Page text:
We just ended Day 2 of our 7-day course on disaster management held at the Fakultas Kedokteran Universitas Indonesia (FKUI); I know I need not translate. Main proponents of the course aside from FKUI are the Spanish International Aid Agency, the University of Oviedo – Unit for Research on Emergencies and Disasters, the Office of the Surgeon General – Indonesia and various other Indonesian and Spanish government and non-government agencies. Twenty-five participants from Indonesia, Malaysia, the Philippines, Sri Lanka and Vietnam involved in the different aspects of disaster management and emergency preparedness in our respective countries. The main facilitator is Dr. Bastaman Basuki of the Department of Community Medicine, FKUI
The Philippine contingent is composed of myself representing the UP and a non-government organization Gawad Kalusugan; Dr. Rex Prudente and Dr Rolly Rivera from the V. Luna Medical Center and Office of the Surgeon General, respectively; Dr. Chito Mendoza, Provincial Health Officer of Albay and one of his staff in the PHO, Ms. Elvie Alejo, RN; Dr. Joey Abary from the Bureau of Fire Protection; Dr. Sally Espeleta from the Department of Health – National Capital Region; and Dr. Des Jimenez, Chief Resident of the Department of Emergency Medicine, UP-PGH.
In the photo above at the lobby of the Sari Pan Pacific Jakarta Hotel where we’re staying:
Dr. Rex, Dr. Sally, Dr. Rolly, Dr. Chito, Dr. Des, Maam Elvie, and Dr. Joey.
There are four Spanish resource persons and about a dozen Indonesian experts whose depth and breadth of experience come from stints in Sarajevo to Sumatra to Southern Leyte, dealing with earthquakes, wars, and yes, tsunamis. What we’ve covered so far are general trends and patterns in disaster management statistics (deaths and injuries according to disaster types), the learnings of Spain from its current emergency medical system, and the learnings of Indonesia from the 2 Bali bombings, the last Yogyakarta earthquake, the 2007 Jakarta floods, and the 2004 tsunami which hit Aceh. There were special segments detailing the role of the Indonesian military in the delivery of much needed assistance during the critical period following the disasters, including its presence in Guinsaugon, Southern Leyte.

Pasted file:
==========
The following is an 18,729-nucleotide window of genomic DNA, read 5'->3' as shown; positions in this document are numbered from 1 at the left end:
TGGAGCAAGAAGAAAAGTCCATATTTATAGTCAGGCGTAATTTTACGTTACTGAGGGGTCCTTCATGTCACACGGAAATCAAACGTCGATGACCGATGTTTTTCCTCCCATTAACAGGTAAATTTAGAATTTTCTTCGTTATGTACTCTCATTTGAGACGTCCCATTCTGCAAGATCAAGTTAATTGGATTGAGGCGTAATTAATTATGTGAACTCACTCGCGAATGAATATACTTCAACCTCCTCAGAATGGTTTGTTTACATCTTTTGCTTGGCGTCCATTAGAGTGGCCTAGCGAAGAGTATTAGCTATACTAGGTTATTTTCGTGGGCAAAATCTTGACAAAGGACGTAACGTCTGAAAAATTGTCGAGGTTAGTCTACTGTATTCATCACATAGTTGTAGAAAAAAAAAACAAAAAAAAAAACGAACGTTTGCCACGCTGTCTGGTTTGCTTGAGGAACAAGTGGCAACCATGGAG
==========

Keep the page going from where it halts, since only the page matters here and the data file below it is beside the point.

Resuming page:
In the photos below: Dr Arcos delivering his lecture; with participants from Malaysia, Indonesia, the Philippines, and Vietnam.
I asked Dr. Pedro Arcos of the University of Oviedo – Unit for Research on Emergencies and Disasters, one of the resource persons from Spain, how extensive their disaster management course was in their medical school. He said that disaster management occupied one week in their six-year curriculum for poly-health professionals. I told him that disaster management as a separate lecture was an innovation in the UP College of Medicine and I was lamenting the fact that we only had 2 hours for the topic, versus his one week. To which he responded that it took twenty years for them to include disaster management in their curriculum. I am both grateful and optimistic: In my capacity as a teacher, it is heartening to note that what we’re imparting in the university to third year medical students in the form of a two-hour lecture over the last academic year is a rather nice distillation of what we’ve taken up since Monday.
My interactions with my fellow Filipino delegates are a source of immense joy as well. From where they are coming from, I am learning much about the disaster management situation in our country, outside of the official National Disaster Coordinating Council annual reports online. One cannot help but feel something warm and fuzzy as they detail their extended hours doing orthopedic surgeries for war vicitims, wading in waist-high waters in Legazpi City, tours of duty with firefighters sans decent pay, the continuous efforts to update tertiary hospital care in the Philippines in anticipation of imminent disasters in our country since we are embroiled in unending socio-political strife; we are blessed with 22 active volcanoes; we are residing over restless tectonic plates; and we are the doormat of typhoons entering Asia from the Pacific and leaving Asia from the South China Sea.
Hopefully, I’ll get more ideas on how to establish a community-based disaster management program for urban and rural poor communities, the most vulnerable and at risk when calamities strike. As of late, the facilitators have focused on the macro level of governance and action with rather little time allotted for community empowerment strategies. Hopefully, as well, Cooperacion Espanola will choose the Philippines as a pilot site for a multi-center disaster management program they are setting up in Asia. Fingers, legs, and eyes crossed!
If ever I would experience The Twilight Zone, it would be now, in Jakarta.
It’s Manila’s twin city, replete with hordes of motorcycles, Starbucks branches, shanties propped against the walls of gated communities, enterprising sidewalk vendors, San Miguel and Chippy in the supermarket and very Filipino-looking fellow human beings. As an exclamation point to this observation, the bus which was transporting us from the seminar venue to our hotel suddenly stopped because a public utility vehicle made a sudden U-turn and narrowly missed hitting us (or being hit by us!). I thought to myself- Wow, Indonesians do know how to make one feel welcome, even simulating the prayer-inducing driving techniques of Pinoys…